Very importantly, African countries must quit copying the west. Africans must learn to quit teaching Business and Economics students a failed model that has brought much misery to its originators, practitioners and the world at large. Policy makers in Africa should look to establish indigenous systems of trade that will work to strengthen the existing culture of hard work and brotherhood that thrive across the continent. In short the time has come for a new economic system to emerge, and having – for the most part – been insulated from the global economic crisis, the continent of Africa is placed in an excellent position to lead the rest of the world.

Chika is the author of Before We Set Sail www.beforewesetsail.com available on www.amazon.com, Barnes and Noble and other leading bookstores.

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7 Comments

Posted by on June 30, 2012 in Essays

 

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7 responses to “Capitalism and the Search for a New Paradigm

  1. bukolaokedara

    June 30, 2012 at 5:20 pm

    You are speaking to deaf ears. The immigrants in diaspora just want their heard earned foreign currencies and purported security. The same system get people entangled in loans and mortgages and they get trapped and just party away. If you come to tell them something new, they practise it where they are and not in home countries.

    We shall keep talking.

    What I have noticed again is that individuals who live abroad can actually make things work on individual basis. currency weakning appears to be a blessing in disguise. If you learn any new system that is working for the west, let us try it at home.

     
  2. bukolaokedara

    June 30, 2012 at 5:22 pm

    Let us keep saying our own. May our leaders learn to be pro active and become capitalist. That works eh?

     
  3. Victor Ameh

    July 1, 2012 at 12:00 pm

    1. The propensity to cheat is human and not Western. In premordial Afrocan societies, there were
    pockets of cheats here and there under the guise of trade. So, whatever model of capitalism is
    advocated for African economies will not guarantee the sanity and orderliness that we seek.

    2. A return to a simple …Bring this visible thing and take that visible thing, will not be feasible in this
    era as it is impractacable in the face of globalization. True, complexity in the global financial
    architecture helped to hasten and deepen the crises, it is not a sufficient ground to discard the
    baby and the bath water.

     
    • chikaforafrica

      July 14, 2012 at 2:12 pm

      Interesting points, Victor. I guess it all comes down to objectively analysing western capitalism in order to retain the positive aspects and discard its numerous disadvantages. Fundamentally, however, is the need for a whole new system of exchange to undergird global political economhy. The present system is clearly unsustainable.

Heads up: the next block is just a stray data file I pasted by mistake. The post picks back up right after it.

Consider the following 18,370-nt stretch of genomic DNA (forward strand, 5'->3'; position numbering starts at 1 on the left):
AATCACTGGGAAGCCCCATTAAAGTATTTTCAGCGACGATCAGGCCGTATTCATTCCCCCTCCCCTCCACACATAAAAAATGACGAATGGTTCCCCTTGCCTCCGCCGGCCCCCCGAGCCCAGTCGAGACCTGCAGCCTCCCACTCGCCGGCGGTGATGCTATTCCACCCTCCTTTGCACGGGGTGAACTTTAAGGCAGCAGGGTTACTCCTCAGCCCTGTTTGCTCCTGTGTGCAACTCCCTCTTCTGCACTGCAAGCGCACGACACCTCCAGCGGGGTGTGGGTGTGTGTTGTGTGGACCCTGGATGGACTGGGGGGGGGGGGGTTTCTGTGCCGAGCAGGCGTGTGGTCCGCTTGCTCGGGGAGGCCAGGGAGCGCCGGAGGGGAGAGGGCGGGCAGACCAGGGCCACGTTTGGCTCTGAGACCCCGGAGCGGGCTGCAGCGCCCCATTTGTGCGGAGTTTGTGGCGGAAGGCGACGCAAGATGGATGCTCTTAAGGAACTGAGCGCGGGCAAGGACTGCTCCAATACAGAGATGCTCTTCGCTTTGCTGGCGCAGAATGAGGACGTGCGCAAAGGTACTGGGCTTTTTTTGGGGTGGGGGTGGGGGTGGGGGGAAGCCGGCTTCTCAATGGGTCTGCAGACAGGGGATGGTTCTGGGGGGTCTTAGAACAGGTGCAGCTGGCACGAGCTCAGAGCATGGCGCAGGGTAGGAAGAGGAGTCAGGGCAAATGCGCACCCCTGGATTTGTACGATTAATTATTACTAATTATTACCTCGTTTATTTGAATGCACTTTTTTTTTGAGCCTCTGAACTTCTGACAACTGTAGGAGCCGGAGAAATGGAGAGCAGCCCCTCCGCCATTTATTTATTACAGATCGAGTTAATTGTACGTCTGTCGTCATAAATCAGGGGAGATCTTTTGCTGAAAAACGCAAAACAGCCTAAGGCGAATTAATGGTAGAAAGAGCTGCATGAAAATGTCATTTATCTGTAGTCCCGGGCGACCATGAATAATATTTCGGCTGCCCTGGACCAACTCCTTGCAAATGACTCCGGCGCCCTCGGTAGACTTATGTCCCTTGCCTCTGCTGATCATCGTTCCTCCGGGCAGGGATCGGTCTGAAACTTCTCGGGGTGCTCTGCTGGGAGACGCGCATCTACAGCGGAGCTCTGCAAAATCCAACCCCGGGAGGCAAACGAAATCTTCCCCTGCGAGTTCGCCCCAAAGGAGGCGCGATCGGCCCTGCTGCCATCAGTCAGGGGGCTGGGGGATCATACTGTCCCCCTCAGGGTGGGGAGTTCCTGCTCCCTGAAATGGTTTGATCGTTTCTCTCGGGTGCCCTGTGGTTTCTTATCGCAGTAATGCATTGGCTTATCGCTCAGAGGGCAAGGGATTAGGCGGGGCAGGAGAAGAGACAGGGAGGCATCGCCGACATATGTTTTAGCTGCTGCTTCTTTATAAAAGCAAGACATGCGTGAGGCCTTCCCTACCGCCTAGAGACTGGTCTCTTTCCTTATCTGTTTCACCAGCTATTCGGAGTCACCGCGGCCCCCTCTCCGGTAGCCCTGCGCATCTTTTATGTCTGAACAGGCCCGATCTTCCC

4. Schrodinger

    July 2, 2012 at 2:23 pm

    Thanks Chika for bringing this to the front burner. The best of Capitalism has produced 1% “Rich” and 99% “Poor” people globally- it does not matter on which side of the divide you live. Climate Change and all other social issues we’ve got today came with capitalism that promotes “Profit” ahead of “People”. What was the “Occupy Movement” in the US all about? Could we have avoided climate change with a different dominant economic model other than capitalism driving our civilization? You can also read one of my articles : news.greenworldsociety.com/?p=320

    Chika, Jisi Ike Na Oru oooo!!

     
    • chikaforafrica

      July 14, 2012 at 2:08 pm

      Thanks. You are absolutely right. The variant of capitalism being promoted around the world has no care for the future generation. It is all about instant gratification. Africa cannot afford to buy into that paradigm. Thanks for all your work on climate change in Africa.

       
  5. Anonymous

    July 13, 2012 at 10:32 pm

    I can’t say enough what a wonderful blog this is. At the risk of being presumptuous, your’s is an African power ideology, and it is an ideology that’s too-little voiced in our media, and too-little advocated by major African World politicians. Reading it here at your blog is like mother’s milk.

    “The new variant of capitalism must be founded on the simple, age long principles of trade. Bring this visible thing and take that visible thing. The deceit of building castles in the air in the name of sub-prime mortgages and related terms must be eschewed.”

    I share your focus on the real economy and keeping financialization of global African markets at a minimum. But I think it’s important that the central role of liquidity in domestic currencies not be de-emphasized. Too-little and/or poorly targeted domestic currency issues are primary drivers in the slow-growth, stagnation, or recession of many African markets, continental and diasporic. Contrast the liberal liquidity policies of strong, growing markets like Ghana’s with the spectacles of the Zimbabwean government abdicating its money-supply authority in favor of foreign currencies, the french-speaking states allowing their currency to be managed by foreigners, and Zenawi bragging that he shepherded the agreement to allow the Chinese to build the AU headquarters, implicitly poor-mouthing African states’ monies. These moves are absurd. Governments need to provide the money supply their markets need for growth.

    The only thing holding many African World markets back is their politicians’ refusal to recognize, invest in, and capitalize on their greatest assets — the ingenuity of African men and women. That, and constantly looking over their shoulders, obsessed with playing catch-up with this or that foreign government, as you wrote above. Enough already. African markets will only grow like all markets do, and as African markets have grown in the past: through liberal, but targeted provision of liquidity to domestic entrepreneurs.